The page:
Glazed Homemade Donuts with a Hint of Gingerbread Spice
Thanks to Celestial Seasonings for sponsoring this post, and thanks to you for supporting our partners.
Back in October I promised you more donuts. Remember that? I can’t decide whether it feels like five minutes ago or five years ago, but luckily there’s no time to dwell on such questions because the holidays are A-KNOCKIN’. We’re hosting Christmas for a small crowd this year, so I’m in the process of dusting off not only my presents game but also my holiday decor, party food and general hostess games. That feels like a lot of games at once, doesn’t it?
Is it becoming obvious why I need donuts in my life at this particular moment?
And something tells me I’m not alone here. Got a lot going on? Maybe grab a donut and a nice cup of tea, and let’s just put our feet up on the couch and chill for a few minutes.
Homemade donuts are easier than you think. These glazed beauties have a hint of gingerbread spice, which is perfect for the holidays or whenever the craving strikes.
The magic of tea
Here are some things I bet you’ve thought a lot about recently: prioritizing the twelve-ity-teen items on your to-do list. What to have for dinner. Maybe some end-of-year charitable giving.
Here’s something I bet you haven’t thought about too much: putting tea in your food. I hate to give you one more thing to do, but I gotta say: you’re going to want to consider giving this a try. I think we all basically understand the magic of tea: it’s everything from a cozy hug to an Arnold Palmer to a veritable Indian Visa — whatever you need at the moment. But did you know it’s also a DONUT?
A perfect little donut
This recipe, which just tastes like a perfect little donut, has a little bit of Celestial Seasonings Gingerbread Spice Tea steeped into both the batter (via the butter — a cool trick) and the glaze. And after you make the glaze, you’ll literally have a cup of tea waiting for you to drink with your donut. Call me middle-aged (despite my borderline absurd use of “literally,”) but that’s some pretty exciting stuff right there.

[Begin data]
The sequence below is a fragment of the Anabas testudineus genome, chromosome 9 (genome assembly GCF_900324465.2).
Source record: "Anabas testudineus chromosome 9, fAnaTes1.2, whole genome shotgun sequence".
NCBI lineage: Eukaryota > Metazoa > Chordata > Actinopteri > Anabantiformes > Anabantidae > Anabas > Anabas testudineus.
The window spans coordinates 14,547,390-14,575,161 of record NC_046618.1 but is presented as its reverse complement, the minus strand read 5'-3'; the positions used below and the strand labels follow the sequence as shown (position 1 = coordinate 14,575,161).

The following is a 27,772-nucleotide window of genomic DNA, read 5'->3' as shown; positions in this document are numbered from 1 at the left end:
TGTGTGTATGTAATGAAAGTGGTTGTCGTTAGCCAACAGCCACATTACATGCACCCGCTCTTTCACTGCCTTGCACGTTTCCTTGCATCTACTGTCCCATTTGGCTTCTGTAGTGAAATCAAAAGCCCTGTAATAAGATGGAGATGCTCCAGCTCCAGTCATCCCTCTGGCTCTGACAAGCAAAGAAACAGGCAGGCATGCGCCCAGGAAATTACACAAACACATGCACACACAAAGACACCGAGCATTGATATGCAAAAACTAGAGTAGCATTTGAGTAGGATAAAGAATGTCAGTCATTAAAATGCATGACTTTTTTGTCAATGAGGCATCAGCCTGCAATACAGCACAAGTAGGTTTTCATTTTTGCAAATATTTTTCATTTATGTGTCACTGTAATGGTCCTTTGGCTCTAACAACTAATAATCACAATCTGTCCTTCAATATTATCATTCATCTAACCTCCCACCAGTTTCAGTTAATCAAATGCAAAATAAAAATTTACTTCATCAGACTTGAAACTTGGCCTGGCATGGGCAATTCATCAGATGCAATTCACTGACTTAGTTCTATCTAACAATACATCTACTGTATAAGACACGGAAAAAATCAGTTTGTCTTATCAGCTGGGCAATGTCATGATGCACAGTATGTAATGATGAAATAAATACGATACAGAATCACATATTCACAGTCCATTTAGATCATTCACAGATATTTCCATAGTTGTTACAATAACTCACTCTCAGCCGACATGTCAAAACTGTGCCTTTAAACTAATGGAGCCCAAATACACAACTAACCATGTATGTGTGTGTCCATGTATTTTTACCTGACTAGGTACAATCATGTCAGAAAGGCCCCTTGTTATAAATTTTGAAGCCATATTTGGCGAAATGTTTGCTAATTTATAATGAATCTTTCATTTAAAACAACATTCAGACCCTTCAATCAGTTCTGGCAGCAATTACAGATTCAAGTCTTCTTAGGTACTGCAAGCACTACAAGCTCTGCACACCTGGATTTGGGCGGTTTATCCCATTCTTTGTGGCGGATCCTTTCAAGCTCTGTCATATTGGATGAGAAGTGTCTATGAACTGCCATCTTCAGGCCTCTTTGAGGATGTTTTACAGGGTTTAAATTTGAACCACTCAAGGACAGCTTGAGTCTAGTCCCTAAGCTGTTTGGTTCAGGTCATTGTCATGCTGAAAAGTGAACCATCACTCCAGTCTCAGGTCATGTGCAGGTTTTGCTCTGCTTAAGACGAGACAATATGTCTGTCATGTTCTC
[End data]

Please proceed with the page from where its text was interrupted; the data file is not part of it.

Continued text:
If I do say so.
Homemade donuts are easier than you think
Psst…don’t worry. Making homemade donuts is not as big a deal as it might feel like. Not by a long shot, actually. I know deep frying can seem intimidating, but donuts are easy. I swear. And so very (very merry merry) worth it.
For the donuts
- 1 bag Celestial Seasonings Gingerbread Spice tea
- 5 tablespoons salted butter
- 4 cups all-purpose flour, spooned and leveled
- 1/2 cup sugar
- 4 teaspoons baking powder
- 1/2 teaspoon ground cinnamon
- 1/2 teaspoon ground ginger
- 1/8 teaspoon ground nutmeg
- 1/8 teaspoon ground cloves
- 1/8 teaspoon ground allspice
- 2 large eggs
- 1 cup buttermilk
- 4 cups safflower oil for frying
For the glaze
- 1 cup powdered sugar
- 1/4 teaspoon ground cinnamon
- 1/8 teaspoon ground nutmeg
- 2 tablespoons brewed Celestial Seasonings Gingerbread Spice tea
- 1 teaspoon vanilla extract
- Snip open the tea bag and pour the contents into a small microwave-safe bowl (or a small pot if you’d prefer to use the stovetop). Add the butter and warm on medium heat until melted. Set aside to let the tea steep in the butter for five minutes. (You'll strain out the tea solids later.)
- In a large bowl, stir together the flour, sugar, baking powder, cinnamon, ginger, nutmeg, cloves and allspice. Into the center of the bowl, crack the eggs and pour the buttermilk. Strain the butter into the bowl through a tea strainer or small fine-mesh sieve. Using a fork, beat the eggs a bit and then gently incorporate the dry ingredients into the wet to form a rough dough. Don’t overmix or donuts will be tough.
- Sprinkle a little flour on your work surface. (I sometimes like to roll out dough on a nice big piece of parchment — flour the parchment if you go that route.) Place the dough on the work surface and knead just a few times to bring it all together. Lightly flour the top of the dough and a rolling pin, and roll out to about 1/4-inch thickness. Using a 3 1/2-inch donut cutter with a 1-inch hole (or similarly sized cookie cutters, biscuit cutters or even an overturned water glass and shot glass) cut out as many donuts and holes as you can. Gather and re-roll the dough one time to make more donuts.
- In a Dutch oven or similar heavy pot with high sides, heat the oil over medium-high heat until it reaches 350°F. During cooking, adjust the heat as necessary to maintain the temperature as best as possible. Fry donuts in batches, about three at a time depending on the size of your pot. It should take about 1 1/2 to 2 minutes per side until donuts are golden brown and cooked through. Some cracking on the top before you flip each donut is a good indication that the inside is nicely cooked. Cool donuts on a wire rack lined with paper towels.
- In a wide, shallow bowl, stir together the powdered sugar, cinnamon and nutmeg. Pour in the tea and vanilla and stir until a nice smooth glaze forms. Dip the top of each donut into the glaze and return to rack. The glaze should dry within a few minutes. Serve donuts on the day you make them.